True Persuasion: Contrasting Apologetic Methodologies
People will only become Christians when they are persuaded that Christianity is true. People only stay Christians if they believe Christianity is true. The job of the apologist is to prove that Christianity is true. Salvation is a supernatural work, but who ever heard of someone being a Christian that didn’t first believe it was true. Somehow they became convinced that eternal life is a free gift from God that can only be obtained by trusting in Jesus Christ. – Rick Schenker (President of Ratio Christi)
I have to admit that I appreciated what he had to say.
The reason being is I believe his statement concisely articulates the key difference between the anthropocentric, humanistic apologetic methodology advocated by classical, evidentialist apologists, from a theocentric, doxological approach presented by biblical presuppositionalism. It further illustrates how our biblical exegesis, or in this case, a lack thereof, impacts the manner in which we engage the world with the Gospel.
Perhaps I am just naive, but I think as Christians we would want to derive our apologetic methodology from the exegesis of Scripture. Seeing that the Bible is God's Word, I’d think beginning with what God has clearly said about things is a grand idea. I mean, it is the primary document setting forth what truly is God's plan of salvation. As Christians, we should endeavor to know what God's Word teaches first about the particulars of the Christian faith and then build our methodology upon what's been revealed.
What I do happen to know is true about Christianity is that it is a monergistic faith. In other words, God is both the author and finisher of our faith. Salvation is entirely a work of God alone to redeemed and reconcile condemned, God-hating sinners from the just wrath they deserve by the death of Christ on the cross and His Resurrection from the dead. That is the good news. The Gospel.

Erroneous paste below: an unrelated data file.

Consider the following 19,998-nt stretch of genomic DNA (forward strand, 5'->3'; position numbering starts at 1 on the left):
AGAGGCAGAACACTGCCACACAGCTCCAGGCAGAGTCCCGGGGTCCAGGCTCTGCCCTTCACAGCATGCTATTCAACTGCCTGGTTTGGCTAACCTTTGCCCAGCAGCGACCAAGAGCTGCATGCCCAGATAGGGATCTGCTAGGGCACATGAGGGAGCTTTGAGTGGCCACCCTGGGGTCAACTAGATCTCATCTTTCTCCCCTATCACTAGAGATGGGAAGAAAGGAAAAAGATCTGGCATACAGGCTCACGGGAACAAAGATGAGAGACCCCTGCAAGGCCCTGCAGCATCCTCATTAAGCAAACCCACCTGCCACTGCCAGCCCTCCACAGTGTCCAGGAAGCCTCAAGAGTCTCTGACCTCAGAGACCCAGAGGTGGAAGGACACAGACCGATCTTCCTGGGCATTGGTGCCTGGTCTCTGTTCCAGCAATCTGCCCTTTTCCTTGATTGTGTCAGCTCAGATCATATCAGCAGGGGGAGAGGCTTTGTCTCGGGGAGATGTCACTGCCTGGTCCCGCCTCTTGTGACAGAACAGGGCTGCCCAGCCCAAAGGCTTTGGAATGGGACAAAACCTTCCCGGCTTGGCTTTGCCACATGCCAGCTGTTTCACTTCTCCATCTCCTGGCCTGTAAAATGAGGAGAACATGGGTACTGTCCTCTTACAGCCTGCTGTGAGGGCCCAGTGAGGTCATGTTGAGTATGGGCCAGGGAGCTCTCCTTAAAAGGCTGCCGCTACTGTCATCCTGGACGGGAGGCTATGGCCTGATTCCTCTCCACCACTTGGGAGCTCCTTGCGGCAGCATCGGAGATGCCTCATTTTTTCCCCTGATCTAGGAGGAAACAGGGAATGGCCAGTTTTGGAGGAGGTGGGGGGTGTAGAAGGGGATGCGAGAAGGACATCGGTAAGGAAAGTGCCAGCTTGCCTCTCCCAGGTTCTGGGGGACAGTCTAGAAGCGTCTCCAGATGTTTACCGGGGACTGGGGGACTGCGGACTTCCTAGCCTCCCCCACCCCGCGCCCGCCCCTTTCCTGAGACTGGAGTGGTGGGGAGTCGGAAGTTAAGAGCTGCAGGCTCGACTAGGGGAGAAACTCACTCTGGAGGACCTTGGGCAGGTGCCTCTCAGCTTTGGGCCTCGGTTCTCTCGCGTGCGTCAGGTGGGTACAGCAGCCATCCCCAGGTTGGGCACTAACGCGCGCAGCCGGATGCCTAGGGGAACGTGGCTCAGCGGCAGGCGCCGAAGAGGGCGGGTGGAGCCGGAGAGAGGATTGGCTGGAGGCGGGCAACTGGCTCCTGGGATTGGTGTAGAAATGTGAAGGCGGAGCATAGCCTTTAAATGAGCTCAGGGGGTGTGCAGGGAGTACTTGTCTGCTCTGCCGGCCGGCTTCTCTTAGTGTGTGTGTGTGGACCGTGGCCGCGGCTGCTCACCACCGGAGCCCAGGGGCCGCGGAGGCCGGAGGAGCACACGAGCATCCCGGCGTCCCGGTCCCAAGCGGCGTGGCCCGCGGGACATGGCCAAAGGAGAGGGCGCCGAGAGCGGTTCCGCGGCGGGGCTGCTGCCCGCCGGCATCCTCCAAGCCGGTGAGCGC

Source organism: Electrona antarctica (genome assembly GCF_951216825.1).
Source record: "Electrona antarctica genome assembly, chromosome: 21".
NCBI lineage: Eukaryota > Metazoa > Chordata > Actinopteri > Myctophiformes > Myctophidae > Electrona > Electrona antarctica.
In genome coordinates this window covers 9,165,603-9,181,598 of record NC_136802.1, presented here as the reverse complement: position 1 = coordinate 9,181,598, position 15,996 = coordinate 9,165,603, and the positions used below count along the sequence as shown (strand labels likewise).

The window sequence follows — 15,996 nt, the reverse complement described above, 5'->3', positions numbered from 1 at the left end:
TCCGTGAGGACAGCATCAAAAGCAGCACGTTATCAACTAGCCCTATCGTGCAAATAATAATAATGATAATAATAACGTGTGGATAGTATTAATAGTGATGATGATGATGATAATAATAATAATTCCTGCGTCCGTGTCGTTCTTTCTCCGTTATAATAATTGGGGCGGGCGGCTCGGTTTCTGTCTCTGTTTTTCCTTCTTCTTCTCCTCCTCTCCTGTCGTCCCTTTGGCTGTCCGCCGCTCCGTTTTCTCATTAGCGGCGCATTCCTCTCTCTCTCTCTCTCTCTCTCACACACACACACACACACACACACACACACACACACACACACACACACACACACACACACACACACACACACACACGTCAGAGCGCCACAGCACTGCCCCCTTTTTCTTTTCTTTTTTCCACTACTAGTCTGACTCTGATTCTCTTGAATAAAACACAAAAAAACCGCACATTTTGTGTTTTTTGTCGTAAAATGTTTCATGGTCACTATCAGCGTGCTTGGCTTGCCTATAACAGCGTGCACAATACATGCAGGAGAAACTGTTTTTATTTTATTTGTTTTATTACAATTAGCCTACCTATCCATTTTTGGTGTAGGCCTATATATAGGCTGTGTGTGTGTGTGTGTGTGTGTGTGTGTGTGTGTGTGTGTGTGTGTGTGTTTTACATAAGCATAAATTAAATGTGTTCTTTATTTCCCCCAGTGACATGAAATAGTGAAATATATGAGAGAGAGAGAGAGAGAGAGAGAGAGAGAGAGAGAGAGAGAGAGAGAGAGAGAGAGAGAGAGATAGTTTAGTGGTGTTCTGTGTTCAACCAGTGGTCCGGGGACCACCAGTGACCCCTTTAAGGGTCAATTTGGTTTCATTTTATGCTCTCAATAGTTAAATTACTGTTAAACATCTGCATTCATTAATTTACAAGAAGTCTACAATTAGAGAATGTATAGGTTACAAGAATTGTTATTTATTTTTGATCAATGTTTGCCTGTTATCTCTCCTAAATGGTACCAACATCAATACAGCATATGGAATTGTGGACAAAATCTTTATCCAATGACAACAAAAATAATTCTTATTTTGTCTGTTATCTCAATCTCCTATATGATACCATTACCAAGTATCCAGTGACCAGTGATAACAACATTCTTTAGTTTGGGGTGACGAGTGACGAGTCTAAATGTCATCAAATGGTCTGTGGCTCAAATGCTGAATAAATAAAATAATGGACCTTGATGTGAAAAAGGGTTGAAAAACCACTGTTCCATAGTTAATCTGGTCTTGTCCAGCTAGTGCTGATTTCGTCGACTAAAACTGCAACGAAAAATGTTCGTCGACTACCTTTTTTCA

Let me dissect this statement and evaluate these two apologetic strategy according to Scripture.
People will only become Christians when they are persuaded that Christianity is true.
This is not what the Bible teaches. People will only become Christians if, and only if, the Holy Spirit first does a regenerating work in the heart of the person so that he will believe the Gospel in faith.
The primary passage on faith, Ephesians 2:8,9, clearly teaches this,
8 For by grace you have been saved through faith, and that not of yourselves; it is the gift of God,
9 not of works, lest anyone should boast.
Adding to that is 1 Corinthians 1:22-25 and 2 Timothy 2:25, 26.
Classic apologists insist that men must first be persuaded that Christianity is worthy of an unbeliever's commitment and trust AND THEN, after they are convinced "Christianity is true," the apologist can steer them to considering the claims of the Gospel.
The Bible, however, says that it is only by the means of preaching and divinely granted faith that people are "persuaded" of the truth of Christianity, So then faith comes by hearing, and hearing by the word of God(Romans 10:17).
People only stay Christians if they believe Christianity is true.